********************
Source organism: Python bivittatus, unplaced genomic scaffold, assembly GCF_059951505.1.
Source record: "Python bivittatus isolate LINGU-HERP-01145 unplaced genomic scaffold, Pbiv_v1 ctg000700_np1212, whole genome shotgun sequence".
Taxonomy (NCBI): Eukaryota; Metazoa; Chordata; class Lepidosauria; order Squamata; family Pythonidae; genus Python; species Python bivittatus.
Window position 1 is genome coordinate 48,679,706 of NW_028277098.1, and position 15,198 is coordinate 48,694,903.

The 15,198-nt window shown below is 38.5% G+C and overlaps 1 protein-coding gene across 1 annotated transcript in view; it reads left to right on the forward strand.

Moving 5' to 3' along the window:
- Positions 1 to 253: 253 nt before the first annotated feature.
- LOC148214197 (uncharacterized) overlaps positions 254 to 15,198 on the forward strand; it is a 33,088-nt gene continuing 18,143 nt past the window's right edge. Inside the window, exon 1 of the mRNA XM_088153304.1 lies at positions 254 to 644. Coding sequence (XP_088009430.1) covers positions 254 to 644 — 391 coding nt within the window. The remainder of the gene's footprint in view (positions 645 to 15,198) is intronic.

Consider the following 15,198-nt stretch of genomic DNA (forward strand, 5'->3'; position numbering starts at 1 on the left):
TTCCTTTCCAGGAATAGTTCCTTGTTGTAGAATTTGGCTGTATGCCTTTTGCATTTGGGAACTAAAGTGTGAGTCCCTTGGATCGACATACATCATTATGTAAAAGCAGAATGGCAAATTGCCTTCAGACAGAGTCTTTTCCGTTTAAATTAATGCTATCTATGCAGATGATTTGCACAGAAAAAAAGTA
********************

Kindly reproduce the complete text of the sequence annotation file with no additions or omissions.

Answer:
Source organism: Python bivittatus, unplaced genomic scaffold, assembly GCF_059951505.1.
Source record: "Python bivittatus isolate LINGU-HERP-01145 unplaced genomic scaffold, Pbiv_v1 ctg000700_np1212, whole genome shotgun sequence".
Taxonomy (NCBI): Eukaryota; Metazoa; Chordata; class Lepidosauria; order Squamata; family Pythonidae; genus Python; species Python bivittatus.
Window position 1 is genome coordinate 48,679,706 of NW_028277098.1, and position 15,198 is coordinate 48,694,903.

The 15,198-nt window shown below is 38.5% G+C and overlaps 1 protein-coding gene across 1 annotated transcript in view; it reads left to right on the forward strand.

Moving 5' to 3' along the window:
- Positions 1 to 253: 253 nt before the first annotated feature.
- LOC148214197 (uncharacterized) overlaps positions 254 to 15,198 on the forward strand; it is a 33,088-nt gene continuing 18,143 nt past the window's right edge. Inside the window, exon 1 of the mRNA XM_088153304.1 lies at positions 254 to 644. Coding sequence (XP_088009430.1) covers positions 254 to 644 — 391 coding nt within the window. The remainder of the gene's footprint in view (positions 645 to 15,198) is intronic.

Consider the following 15,198-nt stretch of genomic DNA (forward strand, 5'->3'; position numbering starts at 1 on the left):
TTCCTTTCCAGGAATAGTTCCTTGTTGTAGAATTTGGCTGTATGCCTTTTGCATTTGGGAACTAAAGTGTGAGTCCCTTGGATCGACATACATCATTATGTAAAAGCAGAATGGCAAATTGCCTTCAGACAGAGTCTTTTCCGTTTAAATTAATGCTATCTATGCAGATGATTTGCACAGAAAAAAAGTA